The opposite, even sometimes the backlash, to Gourmet Raw is a somewhat extreme diet comprised of 80% carbs, 10% fat and 10% protein and is seen by many as the ideal way of eating. Most calories come from fruit, then greens and vegetables, and then a few nuts, seeds, and avocados. This diet excludes nearly everything else- no other sugars, no oils, no vinegar, no no no… It’s intense, and I can’t seem to stay on it for one week, so I don’t! But it has inspired me to pack more fruit into my diet and thus has crowded out a lot of the fats and sugars I was eating and made me more aware of the healing and energizing powers of massive quantities of fruit.
The 80-10-10 Diet book by Douglas Graham and the website 30 Bananas a Day are the main places to find info on this diet. There is an even stricter approach contained within this faction called fruitarianism where almost all calories are derived from fruit, but most raw foodists view it as too restrictive to provide all the nutrients we need.
Raw vs. Vegan & Making Personal Exceptions
My advice on this whole subject is: don’t let anyone or any diet book tell you what to eat or not. You’ll decide what makes sense to you. Example: I consider myself vegan, but for that matter there are different types of vegans! (Geez, right?) Suffice it to say that we all seem to want words that define and identify our approach to others- but they still connote different things to different people.
I am not a purely ethical vegan, that is, I don’t do it just for moralistic reasons or just animal rights. That’s just one reason I am vegan. Therefore, I eat honey. I think it’s good for me in moderation and I like the way it tastes. Every time you post a recipe with honey, you’ll get the person reminding you- “Honey isn’t vegan!!” You say thank you, and let it roll off- because it’s true, it’s technically not vegan. People need to do what they believe in. I buy raw, organic, local honey from the Farmer’s Market and aspire to keep some bees on our property- I don’t think eating honey this way is unnatural, so I eat it. These choices are for each person to consider.
There are also some people who eat a “raw” diet but are not vegan or even vegetarian. This may include anything unheated- oysters on the half shell, raw fish sushi, raw cow’s or goat’s milk, beef tartare etc. This doesn’t work for me for obvious reasons, but for some it makes sense with their beliefs and goals.
The RawBrahs and Natasha St Michael are notable examples of people we love who have transitioned out of raw veganism into more flexitarian styles, and they are the epitome of shining health so what they’re doing is working for them.
Food Combining/Quick Exit Principle
This is something that I believe is very important and yet highly misunderstood and underrated. I’ll go more in depth in another post, but this describes an approach that always keeps optimal digestion and assimilation as the primary goals. The old theory that food combining consists of the principle of eating rice with beans to get a complete protein is NOT what we’re talking about here; in fact it’s kind of the opposite theory and has already seen it’s scientific demise since it’s peak of popularity in the 70s.
Rather, food combining involves paying attention to the digestion times of foods and maximizing the energy that can be used by our bodies for our daily activities, rather than being sucked into digestion and leaving us begging for a nap around 3:45pm. It also aims to avoid putrefaction, gas, and indigestion which is an issue for more people than even realize it. I’ve read numerous books on this principle and subscribe to it completely, but if I could recommend one simple place to get the gist of it, it would be in the book Raw Food Life Force by Natalia Rose- don’t get me wrong- it’s not a book about food combining, there are only a few pages on it, but that’s the beauty of it. Natalia describes it beautifully, naming it the Quick Exit Principle, and she gives you everything you need to understand the basics very quickly. Raw Food Life Force is also just a fantastic book to start your journey with because it’s fun, easy to read and has simple recipes, but if you’re not ready to buy a book yet, next time you’re at Barnes & Noble, grab this one off the shelf and find a comfy chair, and in 15 minutes, you’ll be well on your way to easing all the pain and bloating you’ve ever suffered from.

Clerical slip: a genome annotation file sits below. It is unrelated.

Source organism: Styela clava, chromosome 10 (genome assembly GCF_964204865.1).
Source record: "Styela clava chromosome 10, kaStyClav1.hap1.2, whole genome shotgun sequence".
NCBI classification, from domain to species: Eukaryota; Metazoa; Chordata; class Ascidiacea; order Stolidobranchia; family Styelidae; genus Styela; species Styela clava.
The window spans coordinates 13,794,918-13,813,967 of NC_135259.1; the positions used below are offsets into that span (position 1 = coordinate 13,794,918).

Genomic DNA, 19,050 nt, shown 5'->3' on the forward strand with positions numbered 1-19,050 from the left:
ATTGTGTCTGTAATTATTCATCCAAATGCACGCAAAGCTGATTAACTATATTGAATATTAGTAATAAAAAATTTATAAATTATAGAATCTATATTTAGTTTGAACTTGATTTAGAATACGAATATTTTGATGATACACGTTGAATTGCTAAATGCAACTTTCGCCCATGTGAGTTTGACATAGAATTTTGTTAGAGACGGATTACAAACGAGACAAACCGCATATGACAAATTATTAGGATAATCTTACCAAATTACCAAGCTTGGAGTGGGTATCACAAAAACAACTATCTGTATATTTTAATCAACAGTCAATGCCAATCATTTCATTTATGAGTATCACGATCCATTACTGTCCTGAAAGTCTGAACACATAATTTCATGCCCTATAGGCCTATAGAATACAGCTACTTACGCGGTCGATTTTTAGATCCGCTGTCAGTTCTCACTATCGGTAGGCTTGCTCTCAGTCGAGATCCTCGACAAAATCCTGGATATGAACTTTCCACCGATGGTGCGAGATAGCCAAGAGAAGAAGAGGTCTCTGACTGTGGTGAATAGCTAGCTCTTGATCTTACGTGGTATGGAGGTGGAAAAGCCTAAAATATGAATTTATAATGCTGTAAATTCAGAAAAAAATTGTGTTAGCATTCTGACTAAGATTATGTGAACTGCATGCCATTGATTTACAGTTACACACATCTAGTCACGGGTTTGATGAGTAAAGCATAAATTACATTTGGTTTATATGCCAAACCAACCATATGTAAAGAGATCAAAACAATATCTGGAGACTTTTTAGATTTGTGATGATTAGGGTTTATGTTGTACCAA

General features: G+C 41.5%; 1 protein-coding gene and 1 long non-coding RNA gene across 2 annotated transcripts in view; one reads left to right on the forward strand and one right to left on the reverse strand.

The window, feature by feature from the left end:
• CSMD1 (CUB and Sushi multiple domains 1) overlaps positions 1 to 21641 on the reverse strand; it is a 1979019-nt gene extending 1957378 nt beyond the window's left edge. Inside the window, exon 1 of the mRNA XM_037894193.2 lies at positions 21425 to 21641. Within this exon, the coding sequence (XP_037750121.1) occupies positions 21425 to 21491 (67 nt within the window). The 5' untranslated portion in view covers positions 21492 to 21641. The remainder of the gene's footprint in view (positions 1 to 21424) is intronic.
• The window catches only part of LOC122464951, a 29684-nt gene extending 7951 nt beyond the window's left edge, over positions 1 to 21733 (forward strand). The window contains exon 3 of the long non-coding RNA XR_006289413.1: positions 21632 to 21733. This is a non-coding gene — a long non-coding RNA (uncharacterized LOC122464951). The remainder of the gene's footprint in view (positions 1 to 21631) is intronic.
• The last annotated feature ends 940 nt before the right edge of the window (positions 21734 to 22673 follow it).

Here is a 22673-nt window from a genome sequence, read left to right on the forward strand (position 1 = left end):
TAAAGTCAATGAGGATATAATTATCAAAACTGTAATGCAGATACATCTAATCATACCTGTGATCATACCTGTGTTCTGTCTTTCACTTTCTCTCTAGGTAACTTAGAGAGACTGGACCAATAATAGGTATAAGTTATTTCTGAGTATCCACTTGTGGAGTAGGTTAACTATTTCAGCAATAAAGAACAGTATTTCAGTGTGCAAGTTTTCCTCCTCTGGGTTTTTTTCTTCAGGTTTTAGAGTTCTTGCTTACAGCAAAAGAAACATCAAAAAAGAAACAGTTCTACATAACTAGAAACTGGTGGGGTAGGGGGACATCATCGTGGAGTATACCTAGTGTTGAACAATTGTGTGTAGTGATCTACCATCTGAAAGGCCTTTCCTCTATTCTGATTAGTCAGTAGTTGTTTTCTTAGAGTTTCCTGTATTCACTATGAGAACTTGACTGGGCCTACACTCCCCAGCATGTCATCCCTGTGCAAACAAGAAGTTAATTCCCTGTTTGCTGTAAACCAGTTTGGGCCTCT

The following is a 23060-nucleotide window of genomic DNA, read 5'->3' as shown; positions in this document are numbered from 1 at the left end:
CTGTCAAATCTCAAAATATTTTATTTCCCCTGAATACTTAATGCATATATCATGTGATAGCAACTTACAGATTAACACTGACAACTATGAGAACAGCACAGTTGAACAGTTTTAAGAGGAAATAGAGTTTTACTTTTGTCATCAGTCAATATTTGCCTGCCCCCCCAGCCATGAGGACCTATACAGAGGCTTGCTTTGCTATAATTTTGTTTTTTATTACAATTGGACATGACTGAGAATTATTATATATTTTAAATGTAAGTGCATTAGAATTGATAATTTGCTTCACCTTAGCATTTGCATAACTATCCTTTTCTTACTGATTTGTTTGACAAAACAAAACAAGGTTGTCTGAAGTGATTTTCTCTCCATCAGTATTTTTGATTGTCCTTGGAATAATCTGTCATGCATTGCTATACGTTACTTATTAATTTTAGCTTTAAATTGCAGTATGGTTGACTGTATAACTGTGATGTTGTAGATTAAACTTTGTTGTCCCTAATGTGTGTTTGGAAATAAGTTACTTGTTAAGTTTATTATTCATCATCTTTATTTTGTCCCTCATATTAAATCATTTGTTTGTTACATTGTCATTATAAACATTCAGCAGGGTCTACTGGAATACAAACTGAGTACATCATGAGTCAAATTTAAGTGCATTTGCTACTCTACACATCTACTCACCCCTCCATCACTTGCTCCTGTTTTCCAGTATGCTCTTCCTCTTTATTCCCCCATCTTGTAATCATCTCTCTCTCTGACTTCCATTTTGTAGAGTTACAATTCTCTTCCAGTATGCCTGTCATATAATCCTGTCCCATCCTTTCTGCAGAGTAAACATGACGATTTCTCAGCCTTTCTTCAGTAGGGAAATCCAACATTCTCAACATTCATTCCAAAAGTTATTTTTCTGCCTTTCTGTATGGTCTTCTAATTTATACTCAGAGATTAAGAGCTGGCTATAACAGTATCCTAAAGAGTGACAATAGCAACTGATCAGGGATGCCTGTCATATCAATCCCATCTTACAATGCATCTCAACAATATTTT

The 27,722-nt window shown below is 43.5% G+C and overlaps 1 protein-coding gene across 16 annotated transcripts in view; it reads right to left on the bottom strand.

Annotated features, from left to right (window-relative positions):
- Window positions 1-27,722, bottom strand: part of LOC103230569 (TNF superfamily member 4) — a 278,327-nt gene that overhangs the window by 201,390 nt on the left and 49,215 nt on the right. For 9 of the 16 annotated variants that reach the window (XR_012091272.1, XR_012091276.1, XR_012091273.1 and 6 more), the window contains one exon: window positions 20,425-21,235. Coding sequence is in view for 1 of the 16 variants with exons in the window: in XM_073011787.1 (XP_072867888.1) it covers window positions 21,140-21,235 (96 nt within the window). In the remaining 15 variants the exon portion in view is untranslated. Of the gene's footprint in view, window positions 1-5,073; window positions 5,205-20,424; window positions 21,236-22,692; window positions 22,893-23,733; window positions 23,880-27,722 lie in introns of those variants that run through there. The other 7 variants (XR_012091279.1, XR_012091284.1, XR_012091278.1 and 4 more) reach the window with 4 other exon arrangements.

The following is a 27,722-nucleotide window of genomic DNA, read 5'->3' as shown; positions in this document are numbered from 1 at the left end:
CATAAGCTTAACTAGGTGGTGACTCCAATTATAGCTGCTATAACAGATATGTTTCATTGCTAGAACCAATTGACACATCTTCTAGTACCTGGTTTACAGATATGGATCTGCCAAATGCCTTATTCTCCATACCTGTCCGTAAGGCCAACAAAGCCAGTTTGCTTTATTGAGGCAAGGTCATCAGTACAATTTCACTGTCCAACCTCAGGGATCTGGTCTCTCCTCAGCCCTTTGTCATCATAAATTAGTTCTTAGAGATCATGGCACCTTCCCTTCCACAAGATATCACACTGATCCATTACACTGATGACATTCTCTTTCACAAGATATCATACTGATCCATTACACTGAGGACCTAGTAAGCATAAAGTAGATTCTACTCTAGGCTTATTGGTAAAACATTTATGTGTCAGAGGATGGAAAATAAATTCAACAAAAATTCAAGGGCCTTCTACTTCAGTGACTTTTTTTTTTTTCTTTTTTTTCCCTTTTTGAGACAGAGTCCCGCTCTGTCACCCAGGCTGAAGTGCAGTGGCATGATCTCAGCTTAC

You Can Go Your Own Way
Remember, these are simplifications of the diets out there, and surely there are many many other styles of eating raw food that people have developed. And you, too, are free to create your diet so that it fits perfectly in line with your personal goals, beliefs and ethics. We all have to do what we feel is right and allow others the same privilege. And I often like to keep in mind the simple adage, “Don’t knock it ’til you try it.” In order to decide how we feel about something, I think we should do our best to truly be informed and experienced in an area before we spout off that someone else is wrong. There is no universal right and wrong, only perceptions and beliefs. Sometimes I think about all the unpleasantness, judgement, and separation that exists even within the raw community and think about how silly and sad it is. We all are aiming for optimum health and have different ways going about it, but if your goal is ultimate health and happiness, why would you want to waste one second on negativity?
You are what you think- as much if not more than you are what you eat! -Suzanne Turner